What is Murray's definition of expository preaching? There are many definitions of it, it seems. Some say that if you deviate at all by bringing in other texts or that if you bring in the redemptive-historical method it isn't purely expository.
This is not an argument that the whole concept of consecutive preaching through a passage is wrong, simply that it must not be allowed to have an exclusive place in pulpit ministry. Let each preacher find what he is best able to do, and let it be ever remembered that, whatever the method of presenting the truth, it is men filled with faith and the Holy Spirit who are needed most at this hour. More than correct teaching is needed: we need messages that will move congregations and even sway communities.
2. The argument that the 'expository' method is the best means to cover most of the Bible is too largely connected with the idea that the foremost purpose of preaching is to convey as much as possible of the Bible. But that idea needs to be challenged. Preaching needs to be much more than an agency of instruction. It needs to strike, awaken, and arouse men and women so that they themselves become bright Christians and daily students of Scripture. If the preacher conceives his work primarily in terms of giving instruction, rather than of giving stimulus, the sermon, in most hands, very easily becomes a sort of weekly 'class' - an end in itself. But true preaching needs to ignite an on-going process.
Yes, his definition of "expository" is pretty narrow. But I thought it was an excellent article. Forget that his critique strikes at a term we hold dear. Notice instead his call for preachers to do real preaching, not running commentary.
I like text-based preaching. That's what I call "expository." And I like working our way through a particular Bible book. But if indeed the "expository" model is producing lecturers instead of preachers, whose sermons read like a verse-by-verse commentary, then we do need to revise the model and recover the art of preaching to the soul. Solid teaching does not by itself make a strong sermon.
Oh, I've heard plenty of expository "sermons" that are essentially running commentaries and more akin to being properly termed lectures.
I may be in the minority here, I'm not sure, but while conformity with right doctrine is the foundation of a good sermon, it isn't the sole determining factor in what constitutes good preaching or a good sermon. Truth be told, it is challenging to preach a book in which the author makes the same basic point multiple times and have each of the sermons be something other than copies of each other in their points. (I think that the perceived easiness of keeping things "fresh" is what draws some to a more topical model.) And it takes skill to do it well.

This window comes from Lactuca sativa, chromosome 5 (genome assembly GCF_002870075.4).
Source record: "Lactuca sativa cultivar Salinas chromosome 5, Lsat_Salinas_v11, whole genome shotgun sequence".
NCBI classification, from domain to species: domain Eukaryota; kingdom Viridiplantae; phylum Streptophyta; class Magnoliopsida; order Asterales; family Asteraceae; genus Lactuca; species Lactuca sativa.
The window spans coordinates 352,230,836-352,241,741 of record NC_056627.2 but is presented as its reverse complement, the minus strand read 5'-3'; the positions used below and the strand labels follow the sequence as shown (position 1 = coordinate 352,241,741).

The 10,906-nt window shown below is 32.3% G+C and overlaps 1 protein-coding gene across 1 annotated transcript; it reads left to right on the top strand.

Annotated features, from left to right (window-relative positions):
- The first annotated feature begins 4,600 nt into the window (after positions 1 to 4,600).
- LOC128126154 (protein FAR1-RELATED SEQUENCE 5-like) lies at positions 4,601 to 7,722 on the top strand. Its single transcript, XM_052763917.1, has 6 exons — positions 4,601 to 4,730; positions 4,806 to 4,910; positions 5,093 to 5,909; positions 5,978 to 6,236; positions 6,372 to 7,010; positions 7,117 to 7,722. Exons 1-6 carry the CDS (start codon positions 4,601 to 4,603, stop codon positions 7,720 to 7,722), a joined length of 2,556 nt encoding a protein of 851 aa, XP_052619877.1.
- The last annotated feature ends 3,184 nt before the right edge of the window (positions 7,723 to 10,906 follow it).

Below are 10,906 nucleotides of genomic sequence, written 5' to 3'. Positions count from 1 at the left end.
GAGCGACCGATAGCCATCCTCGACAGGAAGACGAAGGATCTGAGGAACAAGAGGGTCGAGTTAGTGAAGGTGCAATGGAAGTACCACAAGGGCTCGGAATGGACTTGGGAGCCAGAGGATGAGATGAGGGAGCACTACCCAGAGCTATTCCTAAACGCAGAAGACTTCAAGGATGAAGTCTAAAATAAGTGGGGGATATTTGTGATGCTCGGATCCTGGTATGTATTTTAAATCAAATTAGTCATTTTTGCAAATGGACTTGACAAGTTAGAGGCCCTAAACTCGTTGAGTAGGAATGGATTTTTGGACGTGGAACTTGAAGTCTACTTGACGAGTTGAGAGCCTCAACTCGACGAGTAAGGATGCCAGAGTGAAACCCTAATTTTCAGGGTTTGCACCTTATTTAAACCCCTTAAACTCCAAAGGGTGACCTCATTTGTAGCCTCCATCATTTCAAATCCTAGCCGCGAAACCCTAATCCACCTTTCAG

I'd agree with this. That's why I prefer Haddon Robinson's idea of the Big Idea as opposed to Wayne McDill who asks for a one word subject and a one word predicate. To McDill, you can ostensibly say a text is about salvation. For Robinson (and subsequent others like Chappel, Gibson, Richard, Sunjaikin, et.al.) that's too broad. When preaching through a book, you have to do justice to the natural divisions of the texts, the author's own thought block if you will. Failing to do this is to fail to be expository in the best sense.For what it's worth, Scott Gibson says that if you are preaching through a book, and you seem to be stuck with the same exact idea to preach again and again, you are not sufficiently narrowing down the big idea of your passage. That is, each pericope may restate and repeat, but there is always a sufficient nuance of difference to yield a different angle and main idea, if you understand it well enough in its context. Of course within one chapter of one book there may be huge overlap between the ideas of distinct pericopes, but then again, repetition is one of the most effective tools of communication.